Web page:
Moreover, 80% of the world’s population considers themselves religious or spiritual. However, research on the neurology of spirituality and religion has been limited. Previous research has employed functional neuroimaging, which involves having a brain scan while completing a task to see which regions of the brain light up. However, these correlative studies have provided a skewed and frequently contradictory image of spirituality.
Neural Circuit For Spirituality
A new study headed by Brigham and Women’s Hospital researchers uses a novel technique to mapping spirituality and religion, discovering that spiritual acceptance may be localized to a specific brain circuit. This brain circuit is concentrated in the periaqueductal grey (PAG), a brainstem area implicated in a variety of activities including fear training, pain regulation, altruistic behaviors, and unconditional love. The team’s findings have been published in the journal Biological Psychiatry.
According to the corresponding author Michael Ferguson, Ph.D., a lead scientist in Brigham’s Center for Brain Circuit Therapeutics, the findings show that spirituality and religion are anchored in fundamental, neurobiological processes and are profoundly woven into the neuro-fabric. They were astounded to discover that this brain circuit for spirituality is concentrated in one of the brain’s most evolutionarily conserved regions.
Ferguson and colleagues conducted their research using a technique known as lesion network mapping, which allows researchers to map complex human behaviors to specific brain circuits based on the locations of brain lesions in patients. The researchers used a previously published dataset of 88 neurosurgical patients undergoing surgery to remove a brain tumor. The sites of the lesions were spread across the brain. Before and after surgery, patients completed a survey that included questions on spiritual acceptance.
The researchers verified their findings using a second dataset of more than 100 individuals with lesions induced by severe head trauma during the Vietnam War. These individuals also filled out questionnaires that asked them about their religious beliefs.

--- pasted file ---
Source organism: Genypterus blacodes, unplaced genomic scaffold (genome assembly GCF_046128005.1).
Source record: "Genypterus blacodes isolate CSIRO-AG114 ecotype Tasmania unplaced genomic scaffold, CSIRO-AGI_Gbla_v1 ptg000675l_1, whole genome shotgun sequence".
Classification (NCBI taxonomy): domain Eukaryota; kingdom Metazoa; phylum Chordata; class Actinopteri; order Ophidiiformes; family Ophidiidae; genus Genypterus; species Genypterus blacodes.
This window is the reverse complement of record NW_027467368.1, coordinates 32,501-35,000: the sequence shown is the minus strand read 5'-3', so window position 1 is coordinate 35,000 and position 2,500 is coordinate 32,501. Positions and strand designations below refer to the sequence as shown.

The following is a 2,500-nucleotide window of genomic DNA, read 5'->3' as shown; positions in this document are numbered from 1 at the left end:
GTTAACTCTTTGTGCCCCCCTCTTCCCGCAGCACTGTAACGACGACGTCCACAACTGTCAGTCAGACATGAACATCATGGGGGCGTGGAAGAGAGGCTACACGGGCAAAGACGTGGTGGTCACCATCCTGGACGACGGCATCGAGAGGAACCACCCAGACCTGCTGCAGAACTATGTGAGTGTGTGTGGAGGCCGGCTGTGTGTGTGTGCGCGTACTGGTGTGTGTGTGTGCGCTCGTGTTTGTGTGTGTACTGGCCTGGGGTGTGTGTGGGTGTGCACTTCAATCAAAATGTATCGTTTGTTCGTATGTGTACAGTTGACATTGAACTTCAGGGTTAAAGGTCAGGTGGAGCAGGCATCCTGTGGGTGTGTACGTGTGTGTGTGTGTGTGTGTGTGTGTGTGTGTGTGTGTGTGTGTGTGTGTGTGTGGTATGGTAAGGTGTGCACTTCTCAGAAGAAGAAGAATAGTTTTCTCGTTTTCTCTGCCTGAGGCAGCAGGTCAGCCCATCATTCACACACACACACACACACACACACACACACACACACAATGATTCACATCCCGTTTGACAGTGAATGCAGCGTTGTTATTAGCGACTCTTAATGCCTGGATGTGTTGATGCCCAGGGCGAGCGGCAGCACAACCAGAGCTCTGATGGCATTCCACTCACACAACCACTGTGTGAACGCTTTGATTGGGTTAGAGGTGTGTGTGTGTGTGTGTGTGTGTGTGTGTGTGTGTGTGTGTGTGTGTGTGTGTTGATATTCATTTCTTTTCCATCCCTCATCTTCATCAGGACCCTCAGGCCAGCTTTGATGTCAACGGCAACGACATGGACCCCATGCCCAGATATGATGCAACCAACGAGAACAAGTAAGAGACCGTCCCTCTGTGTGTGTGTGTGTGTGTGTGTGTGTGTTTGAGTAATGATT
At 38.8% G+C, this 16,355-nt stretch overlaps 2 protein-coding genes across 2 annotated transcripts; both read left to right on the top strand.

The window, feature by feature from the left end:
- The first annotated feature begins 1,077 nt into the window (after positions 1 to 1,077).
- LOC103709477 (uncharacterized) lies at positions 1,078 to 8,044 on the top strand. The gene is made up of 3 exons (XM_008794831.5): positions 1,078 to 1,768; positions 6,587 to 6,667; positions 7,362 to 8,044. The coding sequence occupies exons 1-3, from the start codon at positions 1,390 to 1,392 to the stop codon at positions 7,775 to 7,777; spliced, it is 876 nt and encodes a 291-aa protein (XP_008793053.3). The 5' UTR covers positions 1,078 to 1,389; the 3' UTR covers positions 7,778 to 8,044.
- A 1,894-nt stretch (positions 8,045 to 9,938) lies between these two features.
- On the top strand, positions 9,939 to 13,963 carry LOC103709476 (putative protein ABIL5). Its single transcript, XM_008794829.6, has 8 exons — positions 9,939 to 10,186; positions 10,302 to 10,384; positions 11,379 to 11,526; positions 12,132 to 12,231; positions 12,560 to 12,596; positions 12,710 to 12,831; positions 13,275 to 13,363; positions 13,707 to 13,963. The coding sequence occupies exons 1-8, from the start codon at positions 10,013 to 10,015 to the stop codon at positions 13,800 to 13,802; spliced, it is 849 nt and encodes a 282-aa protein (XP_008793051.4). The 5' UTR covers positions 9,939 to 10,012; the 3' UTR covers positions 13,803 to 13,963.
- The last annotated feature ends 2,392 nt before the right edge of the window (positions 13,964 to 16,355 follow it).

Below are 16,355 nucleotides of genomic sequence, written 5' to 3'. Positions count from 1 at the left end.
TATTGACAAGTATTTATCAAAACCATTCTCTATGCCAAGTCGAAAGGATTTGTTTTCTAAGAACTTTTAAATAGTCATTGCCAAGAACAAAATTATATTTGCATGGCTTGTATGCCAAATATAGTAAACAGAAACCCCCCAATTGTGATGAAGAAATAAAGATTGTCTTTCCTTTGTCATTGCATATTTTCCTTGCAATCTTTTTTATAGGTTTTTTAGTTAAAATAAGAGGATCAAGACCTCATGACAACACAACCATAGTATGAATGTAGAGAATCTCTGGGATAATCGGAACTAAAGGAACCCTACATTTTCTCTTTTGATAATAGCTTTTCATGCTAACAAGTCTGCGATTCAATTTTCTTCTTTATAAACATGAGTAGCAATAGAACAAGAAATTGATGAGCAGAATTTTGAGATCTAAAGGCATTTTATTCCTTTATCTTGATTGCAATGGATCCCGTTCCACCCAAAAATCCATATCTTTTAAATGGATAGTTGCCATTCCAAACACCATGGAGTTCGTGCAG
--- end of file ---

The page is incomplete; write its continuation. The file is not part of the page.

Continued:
Thirty of the 88 neurosurgery patients had a drop in self-reported spiritual belief before and after neurosurgical brain tumor excision, 29 had an increase, and 29 had no change. The scientists discovered that self-reported spirituality matched to a particular brain circuit centered on the PAG using lesion network mapping. The circuit had both positive and negative nodes, and lesions that disrupted these nodes either reduced or boosted self-reported spiritual beliefs.
The second dataset’s religiosity results corroborated similar conclusions. Furthermore, the researchers discovered many case reports of individuals who became hyper-religious after having brain injuries that damaged the negative nodes of the circuit in a study of the literature.
The spirituality circuit crossed with lesion sites linked with various neurological and mental symptoms. Lesions linked with parkinsonism, for example, crossed positive regions of the circuit, as were lesions associated with reduced spirituality. Lesions related to delusions and alien limb syndrome interacted with negative areas linked to greater spirituality and religion.
The authors point out that the datasets they utilized do not include detailed information about the patient’s background, which might have an impact on spiritual views, and that patients in both datasets were primarily Christian. They would need to duplicate their study across different backgrounds to determine the generalizability of their findings. The team is also interested in disentangling religion and spirituality to better understand the brain circuits that may be causing disparities. Ferguson would also want to investigate clinical and translational applications for the results, such as determining the function of spirituality and compassion in therapeutic therapy.
Medicine and spirituality have only lately been separated from one another. According to Ferguson, there appears to be a perpetual connection between healing and spirituality across cultures and civilizations. He’s curious about how their understanding of brain circuits may help develop scientifically based, clinically translatable questions about how healing and spirituality might co-inform one other.